Argued August 8, 1984.
Filed February 15, 1985.
Appeal from the Court of Common Pleas, Allegheny County, Family Division at No. FD 81-10839, Musmanno, J.
J. Kerrington Lewis, Pittsburgh, for appellant.
Edward C. Milburn, Pittsburgh, for appellee.
Before BROSKY, JOHNSON and WATKINS, JJ.
The question raised by this appeal is whether an agreement between parties to a divorce which disposed of alimony and equitable distribution of marital property which was reduced to a consent order by the court below may be modified.
The facts are: The parties were divorced on September 23, 1982. A conciliation was held before the Honorable Lawrence W. Kaplan to determine permanent alimony and equitable distribution on January 13, 1983. The parties entered into a consent order resolving the wife's claims for equitable distribution and permanent alimony. The consent order required the husband to pay the wife $2000.00 within thirty (30) days of the date of the order and $3000 in July, 1983 on the equitable distribution issue. The husband was obligated to pay $300.00 per month alimony for five (5) years from January, 1983 until the wife dies, remarries or cohabitates for a period of thirty (30) days. Both parties were represented and entered into this consent order with the advice of counsel.
Plaintiff-wife, Ann Stanley, was 62 years of age; appellant-husband, Lee Stanley, was 66 years of age.
On March 10, 1983 the wife filed a petition for Rule to Show Cause Why husband should not be held in contempt in that he has failed to pay monthly alimony payment since the date of the order. The rule was issued and dismissed when the husband made his payments current.
On August 2, 1983, the husband presented a Petition to Modify or Terminate Alimony. On August 11, 1983 wife petitioned for a Rule To Show Cause Why her husband should not be held in contempt. The petitions were consolidated. The judge below assigned a hearing examiner and limited the issue at the hearing to "cohabitation vel non".
The hearing examiner found the husband in contempt of the consent order of January 13, 1983 and found that the husband could purge himself of the contempt by complying with the consent order. His petition for modification or termination was denied and he was ordered to pay the $3000 already overdue by September 15, 1983.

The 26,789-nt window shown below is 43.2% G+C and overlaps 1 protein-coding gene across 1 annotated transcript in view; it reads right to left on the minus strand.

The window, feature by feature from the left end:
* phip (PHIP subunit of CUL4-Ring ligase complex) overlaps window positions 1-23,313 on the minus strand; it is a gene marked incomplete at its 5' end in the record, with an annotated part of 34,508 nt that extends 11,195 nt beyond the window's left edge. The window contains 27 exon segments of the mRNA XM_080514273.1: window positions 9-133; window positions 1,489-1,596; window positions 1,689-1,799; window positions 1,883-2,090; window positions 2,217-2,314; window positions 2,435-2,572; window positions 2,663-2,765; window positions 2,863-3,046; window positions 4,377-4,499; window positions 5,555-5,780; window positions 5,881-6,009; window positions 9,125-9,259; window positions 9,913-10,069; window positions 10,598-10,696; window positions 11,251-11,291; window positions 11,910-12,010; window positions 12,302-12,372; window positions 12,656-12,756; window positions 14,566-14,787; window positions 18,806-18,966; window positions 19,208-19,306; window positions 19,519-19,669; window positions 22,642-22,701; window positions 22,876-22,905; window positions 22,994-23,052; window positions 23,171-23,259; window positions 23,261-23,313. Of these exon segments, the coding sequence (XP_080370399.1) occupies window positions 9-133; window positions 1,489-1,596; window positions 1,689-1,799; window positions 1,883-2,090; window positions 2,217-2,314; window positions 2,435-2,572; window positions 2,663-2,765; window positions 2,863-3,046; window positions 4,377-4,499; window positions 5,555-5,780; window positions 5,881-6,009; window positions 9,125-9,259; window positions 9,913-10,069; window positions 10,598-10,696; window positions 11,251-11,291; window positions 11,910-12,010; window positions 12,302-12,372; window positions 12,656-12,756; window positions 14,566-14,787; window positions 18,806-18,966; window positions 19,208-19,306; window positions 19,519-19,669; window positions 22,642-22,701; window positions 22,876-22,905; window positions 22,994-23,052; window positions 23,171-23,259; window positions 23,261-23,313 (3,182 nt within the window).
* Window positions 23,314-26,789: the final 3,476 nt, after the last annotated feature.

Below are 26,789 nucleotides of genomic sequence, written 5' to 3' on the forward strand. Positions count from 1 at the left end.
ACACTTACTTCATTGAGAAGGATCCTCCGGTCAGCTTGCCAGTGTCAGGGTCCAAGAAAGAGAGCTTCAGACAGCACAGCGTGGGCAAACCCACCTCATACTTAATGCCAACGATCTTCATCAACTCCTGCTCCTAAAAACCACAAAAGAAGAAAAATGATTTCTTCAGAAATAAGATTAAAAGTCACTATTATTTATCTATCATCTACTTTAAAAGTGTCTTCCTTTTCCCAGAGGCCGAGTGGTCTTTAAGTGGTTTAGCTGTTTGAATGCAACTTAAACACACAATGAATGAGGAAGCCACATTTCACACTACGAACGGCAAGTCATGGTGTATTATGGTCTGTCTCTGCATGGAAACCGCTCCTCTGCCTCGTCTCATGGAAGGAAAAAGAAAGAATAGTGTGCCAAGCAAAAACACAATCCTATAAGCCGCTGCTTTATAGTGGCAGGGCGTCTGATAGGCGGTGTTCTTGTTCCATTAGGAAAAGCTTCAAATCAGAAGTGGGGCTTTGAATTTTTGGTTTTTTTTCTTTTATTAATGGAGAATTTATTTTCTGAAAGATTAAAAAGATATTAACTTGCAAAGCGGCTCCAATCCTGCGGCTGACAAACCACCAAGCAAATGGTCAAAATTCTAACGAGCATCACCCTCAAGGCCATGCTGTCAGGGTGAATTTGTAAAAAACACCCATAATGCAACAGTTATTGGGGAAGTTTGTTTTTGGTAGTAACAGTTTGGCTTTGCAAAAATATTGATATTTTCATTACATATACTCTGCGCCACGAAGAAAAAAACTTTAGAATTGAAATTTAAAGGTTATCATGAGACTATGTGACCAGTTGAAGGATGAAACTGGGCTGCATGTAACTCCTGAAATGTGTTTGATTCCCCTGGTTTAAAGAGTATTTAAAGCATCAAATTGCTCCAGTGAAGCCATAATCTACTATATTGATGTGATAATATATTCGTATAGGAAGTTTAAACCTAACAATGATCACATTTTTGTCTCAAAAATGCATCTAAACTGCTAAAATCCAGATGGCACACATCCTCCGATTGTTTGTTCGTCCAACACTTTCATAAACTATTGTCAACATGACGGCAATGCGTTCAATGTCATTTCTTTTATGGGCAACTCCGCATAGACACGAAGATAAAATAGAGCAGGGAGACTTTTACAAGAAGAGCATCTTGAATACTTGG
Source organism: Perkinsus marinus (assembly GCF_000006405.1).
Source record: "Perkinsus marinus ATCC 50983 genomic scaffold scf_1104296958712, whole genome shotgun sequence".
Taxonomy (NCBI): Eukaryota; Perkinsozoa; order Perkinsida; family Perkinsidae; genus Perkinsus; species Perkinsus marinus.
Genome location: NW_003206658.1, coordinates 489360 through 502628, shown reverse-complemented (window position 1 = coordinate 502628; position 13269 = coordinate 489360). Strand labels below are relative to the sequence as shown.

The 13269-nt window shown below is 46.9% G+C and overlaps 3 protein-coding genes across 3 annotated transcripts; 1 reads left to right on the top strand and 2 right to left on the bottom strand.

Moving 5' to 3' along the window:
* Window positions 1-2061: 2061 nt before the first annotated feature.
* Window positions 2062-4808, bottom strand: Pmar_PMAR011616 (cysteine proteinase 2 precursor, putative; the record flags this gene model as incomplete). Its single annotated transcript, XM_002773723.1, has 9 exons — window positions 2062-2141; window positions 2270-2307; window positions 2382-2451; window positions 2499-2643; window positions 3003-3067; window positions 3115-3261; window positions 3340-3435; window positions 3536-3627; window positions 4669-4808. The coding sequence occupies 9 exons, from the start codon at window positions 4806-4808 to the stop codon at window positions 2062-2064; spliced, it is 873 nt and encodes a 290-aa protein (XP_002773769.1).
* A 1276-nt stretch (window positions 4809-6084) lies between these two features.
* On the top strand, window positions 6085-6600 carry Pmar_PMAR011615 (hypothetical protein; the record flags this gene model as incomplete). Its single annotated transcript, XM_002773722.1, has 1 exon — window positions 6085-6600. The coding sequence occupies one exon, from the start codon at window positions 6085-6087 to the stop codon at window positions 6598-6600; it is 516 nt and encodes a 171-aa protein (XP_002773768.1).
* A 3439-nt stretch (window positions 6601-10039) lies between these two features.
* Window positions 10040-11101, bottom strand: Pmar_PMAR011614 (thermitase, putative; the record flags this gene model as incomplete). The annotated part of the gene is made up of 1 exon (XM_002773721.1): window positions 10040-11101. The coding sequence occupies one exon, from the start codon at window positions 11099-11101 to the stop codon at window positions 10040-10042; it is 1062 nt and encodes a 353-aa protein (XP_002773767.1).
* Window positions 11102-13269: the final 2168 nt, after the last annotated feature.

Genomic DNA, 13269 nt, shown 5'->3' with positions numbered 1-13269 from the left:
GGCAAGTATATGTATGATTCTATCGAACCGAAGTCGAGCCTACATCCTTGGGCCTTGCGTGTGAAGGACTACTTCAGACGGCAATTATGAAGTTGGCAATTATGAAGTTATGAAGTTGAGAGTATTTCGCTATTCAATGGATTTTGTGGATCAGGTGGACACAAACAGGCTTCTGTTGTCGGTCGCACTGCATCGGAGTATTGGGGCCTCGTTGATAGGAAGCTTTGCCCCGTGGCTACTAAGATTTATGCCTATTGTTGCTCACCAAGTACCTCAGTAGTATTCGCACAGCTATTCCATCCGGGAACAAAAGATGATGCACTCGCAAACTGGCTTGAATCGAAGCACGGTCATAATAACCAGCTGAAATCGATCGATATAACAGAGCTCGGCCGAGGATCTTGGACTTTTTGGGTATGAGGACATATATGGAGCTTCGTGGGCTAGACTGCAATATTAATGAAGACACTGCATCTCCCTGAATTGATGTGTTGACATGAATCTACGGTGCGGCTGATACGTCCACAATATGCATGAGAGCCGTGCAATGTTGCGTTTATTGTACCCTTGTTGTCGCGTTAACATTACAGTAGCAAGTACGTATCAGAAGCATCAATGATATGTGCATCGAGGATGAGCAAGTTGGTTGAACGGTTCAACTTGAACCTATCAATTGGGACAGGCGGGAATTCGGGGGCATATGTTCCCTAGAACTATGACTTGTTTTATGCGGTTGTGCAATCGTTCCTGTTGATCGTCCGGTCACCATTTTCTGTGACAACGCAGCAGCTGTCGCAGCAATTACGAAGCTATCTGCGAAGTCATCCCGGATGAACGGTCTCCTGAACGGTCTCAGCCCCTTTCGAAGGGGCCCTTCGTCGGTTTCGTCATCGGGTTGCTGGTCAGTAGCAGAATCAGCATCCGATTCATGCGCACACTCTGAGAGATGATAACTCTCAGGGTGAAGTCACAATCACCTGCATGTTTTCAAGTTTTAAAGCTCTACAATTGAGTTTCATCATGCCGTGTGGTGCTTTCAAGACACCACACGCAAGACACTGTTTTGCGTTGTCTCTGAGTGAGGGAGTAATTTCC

Exceptions were filed and the court below dismissed the exception. This appeal followed.
The court below relies on the lower court case of Fleming v. Fleming, 130 P.L.J. 68 (1982). An appeal was filed to our Court, but was discontinued.
Judge Musmanno in applying Fleming, supra ably concluded that this appeal must be denied and the decision below affirmed saying:
"Pursuant to an order of this Court, husband filed a Statement of Matters Complained of under Pa.R.A.P. 1925(b), which, in essence, states that the hearing officer and this Court erred when they precluded him from presenting evidence as to his alleged change of financial circumstances and his present medical condition, both of which allegehly prevent him from complying with the January 13, 1983 consent order. This claim is premised on the Order of August 2, 1983, per Strassburger, J., which set a hearing on husband's Petition to Modify or Terminate Alimony and stated:
`. . . [The] only issue to be considered is cohabitation vel non.'
"Husband relied on the provision of Section 501(e) of the Divorce Code, 1980, April 2, P.L. 63, No. 26, Section 101, eff. 90 days, 23 P.S. Section 501(e), which state, inter alia:
`Any order entered pursuant to this section is subject to further order of the court upon changed circumstances of either party of a substantial and continuing nature whereupon such order may be modified, suspended, terminated, reinstated, or a new order made.'